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A Note on Electronic Arts

Over the past year or so, I have been fairly impressed with Electronic Arts. That's not to say I reserve full-on gamer excitement for EA in the...


Over the past year or so, I have been fairly impressed with Electronic Arts. That's not to say I reserve full-on gamer excitement for EA in the same sense I get excited about the developers behind, say, No More Heroes (go buy it) or Rez (it's on Xbox Live now, go buy it!), or what have you, but as far as megalithic publishers go I haven't been too frustrated.

I still have just about zero interest in the majority of what EA publishes, but that's to be expected and is probably not uncommon among hardcore gamers. On the profits of the evergreen success of the company's ever-rehashed sports titles and other yearly franchises, it has put a lot of emphasis on independent developers like Valve, Harmonix, Crytek, Flagship Studios, and so on.

Now, those are hardly struggling, low-profile indies, but for a company like EA to have so many of its flagship hardcore titles be distributed via deals that do not give EA any ownership of the material is unusual. It's not something we see as often in companies of EA's stature, such as its closest competitor Activision (now merged with Vivendi to form the giant Vivactard).

On the internal side, I feel the company has shown more initiative than in the preceding years as well. EA Black Box's Skate is one of the freshest things we've seen in any segment of the sports market in a long time (and was our Sports Game of the Year, as well as that of our readers). Criterion's Burnout Paradise, while I had a few minor issues with its open world implementation, was certainly an ambitious and impressive evolution that was more significant than we generally see in an EA franchise title. Now-defunct EA Chicago's Def Jam: Icon was by most accounts quite poorly executed technically, but its music integration concept was extremely clever and laudable.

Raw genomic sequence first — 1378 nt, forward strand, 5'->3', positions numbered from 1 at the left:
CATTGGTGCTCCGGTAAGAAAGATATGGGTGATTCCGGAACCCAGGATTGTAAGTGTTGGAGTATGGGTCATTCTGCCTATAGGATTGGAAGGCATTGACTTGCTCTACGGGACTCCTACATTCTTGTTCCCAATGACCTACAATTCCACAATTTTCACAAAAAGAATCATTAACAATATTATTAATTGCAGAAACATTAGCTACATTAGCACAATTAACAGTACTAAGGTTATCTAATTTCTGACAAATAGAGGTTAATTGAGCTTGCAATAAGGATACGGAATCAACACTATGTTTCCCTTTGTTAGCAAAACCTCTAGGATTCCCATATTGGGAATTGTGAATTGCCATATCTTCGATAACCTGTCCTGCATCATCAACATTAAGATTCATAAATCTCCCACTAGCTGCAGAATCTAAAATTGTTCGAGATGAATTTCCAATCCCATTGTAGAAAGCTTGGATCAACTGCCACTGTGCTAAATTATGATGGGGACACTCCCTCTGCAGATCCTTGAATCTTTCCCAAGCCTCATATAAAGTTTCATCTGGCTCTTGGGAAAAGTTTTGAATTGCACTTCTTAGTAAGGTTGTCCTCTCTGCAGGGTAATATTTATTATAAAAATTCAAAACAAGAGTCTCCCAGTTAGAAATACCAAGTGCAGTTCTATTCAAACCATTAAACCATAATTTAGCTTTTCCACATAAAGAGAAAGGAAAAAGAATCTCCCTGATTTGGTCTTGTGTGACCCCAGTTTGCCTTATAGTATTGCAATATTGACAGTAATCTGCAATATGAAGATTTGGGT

Then, EA's Jeff Brown went so far as to call Fox News' practices "a new level of recklessness" for the channel's reprehensible treatment of Mass Effect (X360), from now-EA-owned BioWare. Of course, Brown was just protecting his company's product, but his direct and accusatory open letter was much more honest (and entertaining) than the typical sterilized PR-delivered response in such situations.

So I was pleased today when EA executives indicated that many of the company's strongest successes were things I hoped would happen: Skate walked all over Tony Hawk, The Orange Box and Rock Band overperformed, Crysis went platinum (didn't see that one coming), and so on. Plus, Will Wright seems to have all the time he wants on Spore, which is painful but for the best.

I admit it took me a bit by surprise when CEO John Riccitiello said, "I would characterize our Q3 performance as mixed. We are not satisfied with where we are."

Well, shit. This is possibly the most supportive I have ever been of the statements made surrounding an Electronic Arts quarterly report, and it's the one where they posted a $33 million loss and aren't happy with where things are going.

The video game industry sucks.

From The Chatty
  • reply
    January 31, 2008 5:10 PM

    I have been of a similar mindset for a couple months and, basically, I love you for wording this better than I could.

    • reply
      January 31, 2008 5:32 PM

      I've been thinking it a lot lately myself. They've seemed to definitely be working on their image after the easpouse debacle, and I've bought more of their games than any publisher this year. Their 1-way deals with so many independent studios is also impressive- in general, I'm quite happy with EA(as opposed to Ubisoft, whom I used to give quite a bit of respect for, but has really fallen in terms of quality over the years).

      Nice writeup.

    • reply
      January 31, 2008 7:31 PM

      Same! I can't help but at laugh at the sad ending though, even though it's not that funny.

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